We must go, for the Westons come to us next week you know. It was quite a sudden thing our coming at all, and I knew nothing of it till the carriage was coming to the door, and then Mr. Palmer asked me if I would go with him to Barton. He is so droll! He never tells me any thing! I am so sorry we cannot stay longer; however we shall meet again in town very soon, I hope."

They were obliged to put an end to such an expectation.

"Not go to town!" cried Mrs. Palmer, with a laugh, "I shall be quite disappointed if you do not. I could get the nicest house in world for you, next door to ours, in Hanover-square. You must come, indeed. I am sure I shall be very happy to chaperon you at any time till I am confined, if Mrs. Dashwood should not like to go into public."

They thanked her; but were obliged to resist all her entreaties.

"Oh, my love," cried Mrs. Palmer to her husband, who just then entered the room--"you must help me to persuade the Miss Dashwoods to go to town this winter."

Her love made no answer; and after slightly bowing to the ladies, began complaining of the weather.

"How horrid all this is!" said he. "Such weather makes every thing and every body disgusting. Dullness is as much produced within doors as without, by rain. It makes one detest all one's acquaintance. What the devil does Sir John mean by not having a billiard room in his house? How few people know what comfort is! Sir John is as stupid as the weather."

The rest of the company soon dropt in.

"I am afraid, Miss Marianne," said Sir John, "you have not been able to take your usual walk to Allenham today."

Marianne looked very grave and said nothing.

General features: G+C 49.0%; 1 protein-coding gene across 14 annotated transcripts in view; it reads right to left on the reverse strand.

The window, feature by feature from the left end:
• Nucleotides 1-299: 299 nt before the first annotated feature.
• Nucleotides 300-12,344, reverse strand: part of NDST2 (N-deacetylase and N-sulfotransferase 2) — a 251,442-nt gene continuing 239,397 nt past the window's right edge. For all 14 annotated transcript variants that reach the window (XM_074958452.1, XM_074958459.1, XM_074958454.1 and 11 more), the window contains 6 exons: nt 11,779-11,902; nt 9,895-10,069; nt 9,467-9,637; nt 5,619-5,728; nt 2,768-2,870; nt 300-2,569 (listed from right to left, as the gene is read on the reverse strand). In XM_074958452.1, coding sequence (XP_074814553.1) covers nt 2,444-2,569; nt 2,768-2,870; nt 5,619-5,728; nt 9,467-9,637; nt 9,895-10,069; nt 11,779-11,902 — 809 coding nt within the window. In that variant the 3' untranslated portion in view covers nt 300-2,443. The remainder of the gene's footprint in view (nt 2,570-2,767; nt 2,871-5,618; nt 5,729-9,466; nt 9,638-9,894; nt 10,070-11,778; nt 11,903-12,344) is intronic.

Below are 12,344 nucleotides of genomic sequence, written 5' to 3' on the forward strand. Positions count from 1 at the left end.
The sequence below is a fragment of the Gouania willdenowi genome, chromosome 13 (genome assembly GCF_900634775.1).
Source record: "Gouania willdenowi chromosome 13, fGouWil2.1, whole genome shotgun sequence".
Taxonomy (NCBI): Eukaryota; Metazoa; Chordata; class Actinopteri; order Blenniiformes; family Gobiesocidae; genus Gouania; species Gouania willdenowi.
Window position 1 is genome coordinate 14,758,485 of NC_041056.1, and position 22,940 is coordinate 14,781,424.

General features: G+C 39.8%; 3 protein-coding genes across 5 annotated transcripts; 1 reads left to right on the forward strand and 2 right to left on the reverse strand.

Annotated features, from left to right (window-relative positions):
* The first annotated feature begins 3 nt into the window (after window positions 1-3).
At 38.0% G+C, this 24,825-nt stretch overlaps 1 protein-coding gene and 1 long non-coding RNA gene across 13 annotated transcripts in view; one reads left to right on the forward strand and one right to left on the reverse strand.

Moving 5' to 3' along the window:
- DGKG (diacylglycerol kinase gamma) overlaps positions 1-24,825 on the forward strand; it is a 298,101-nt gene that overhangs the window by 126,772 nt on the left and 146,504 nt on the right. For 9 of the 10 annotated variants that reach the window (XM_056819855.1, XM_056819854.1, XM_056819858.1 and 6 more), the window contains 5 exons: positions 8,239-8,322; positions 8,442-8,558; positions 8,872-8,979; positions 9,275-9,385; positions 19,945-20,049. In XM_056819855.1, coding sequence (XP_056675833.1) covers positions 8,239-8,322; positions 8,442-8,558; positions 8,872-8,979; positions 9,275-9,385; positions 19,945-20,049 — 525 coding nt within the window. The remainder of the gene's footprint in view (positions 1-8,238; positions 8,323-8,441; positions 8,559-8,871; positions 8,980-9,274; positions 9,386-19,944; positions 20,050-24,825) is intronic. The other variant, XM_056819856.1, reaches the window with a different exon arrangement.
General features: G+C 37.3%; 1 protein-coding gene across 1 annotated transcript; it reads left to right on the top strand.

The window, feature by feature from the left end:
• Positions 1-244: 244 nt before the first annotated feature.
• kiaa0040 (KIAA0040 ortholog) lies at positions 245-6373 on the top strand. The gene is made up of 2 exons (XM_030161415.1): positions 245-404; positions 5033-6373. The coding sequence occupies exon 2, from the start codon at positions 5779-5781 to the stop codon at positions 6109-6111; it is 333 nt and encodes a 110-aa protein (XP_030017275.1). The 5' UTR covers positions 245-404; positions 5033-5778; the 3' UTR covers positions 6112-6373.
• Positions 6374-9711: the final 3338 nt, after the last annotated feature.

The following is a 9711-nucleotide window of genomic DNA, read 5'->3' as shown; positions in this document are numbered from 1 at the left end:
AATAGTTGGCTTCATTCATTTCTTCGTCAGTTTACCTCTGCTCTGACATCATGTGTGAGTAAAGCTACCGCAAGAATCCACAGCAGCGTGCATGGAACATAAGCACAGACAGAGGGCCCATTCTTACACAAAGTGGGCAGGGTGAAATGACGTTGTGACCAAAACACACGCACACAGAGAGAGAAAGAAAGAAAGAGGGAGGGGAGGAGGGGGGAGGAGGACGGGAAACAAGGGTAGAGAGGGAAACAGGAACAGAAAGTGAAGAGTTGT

"Oh, don't be so sly before us," said Mrs. Palmer; "for we know all about it, I assure you; and I admire your taste very much, for I think he is extremely handsome. We do not live a great way from him in the country, you know. Not above ten miles, I dare say."

"Much nearer thirty," said her husband.

"Ah, well! there is not much difference. I never was at his house; but they say it is a sweet pretty place."

"As vile a spot as I ever saw in my life," said Mr. Palmer.

Marianne remained perfectly silent, though her countenance betrayed her interest in what was said.

"Is it very ugly?" continued Mrs. Palmer--"then it must be some other place that is so pretty I suppose."

When they were seated in the dining room, Sir John observed with regret that they were only eight all together.

"My dear," said he to his lady, "it is very provoking that we should be so few. Why did not you ask the Gilberts to come to us today?"

"Did not I tell you, Sir John, when you spoke to me about it before, that it could not be done? They dined with us last."

"You and I, Sir John," said Mrs. Jennings, "should not stand upon such ceremony."

"Then you would be very ill-bred," cried Mr. Palmer.

"My love you contradict every body," said his wife with her usual laugh. "Do you know that you are quite rude?"

"I did not know I contradicted any body in calling your mother ill-bred."

"Ay, you may abuse me as you please," said the good-natured old lady, "you have taken Charlotte off my hands, and cannot give her back again. So there I have the whip hand of you."

Charlotte laughed heartily to think that her husband could not get rid of her; and exultingly said, she did not care how cross he was to her, as they must live together. It was impossible for any one to be more thoroughly good-natured, or more determined to be happy than Mrs. Palmer. The studied indifference, insolence, and discontent of her husband gave her no pain; and when he scolded or abused her, she was highly diverted.

"Mr. Palmer is so droll!" said she, in a whisper, to Elinor. "He is always out of humour."

Elinor was not inclined, after a little observation, to give him credit for being so genuinely and unaffectedly ill-natured or ill-bred as he wished to appear. His temper might perhaps be a little soured by finding, like many others of his sex, that through some unaccountable bias in favour of beauty, he was the husband of a very silly woman,--but she knew that this kind of blunder was too common for any sensible man to be lastingly hurt by it.-- It was rather a wish of distinction, she believed, which produced his contemptuous treatment of every body, and his general abuse of every thing before him. It was the desire of appearing superior to other people. The motive was too common to be wondered at; but the means, however they might succeed by establishing his superiority in ill-breeding, were not likely to attach any one to him except his wife.

Sense and Sensibility Page 47

Jane Austen

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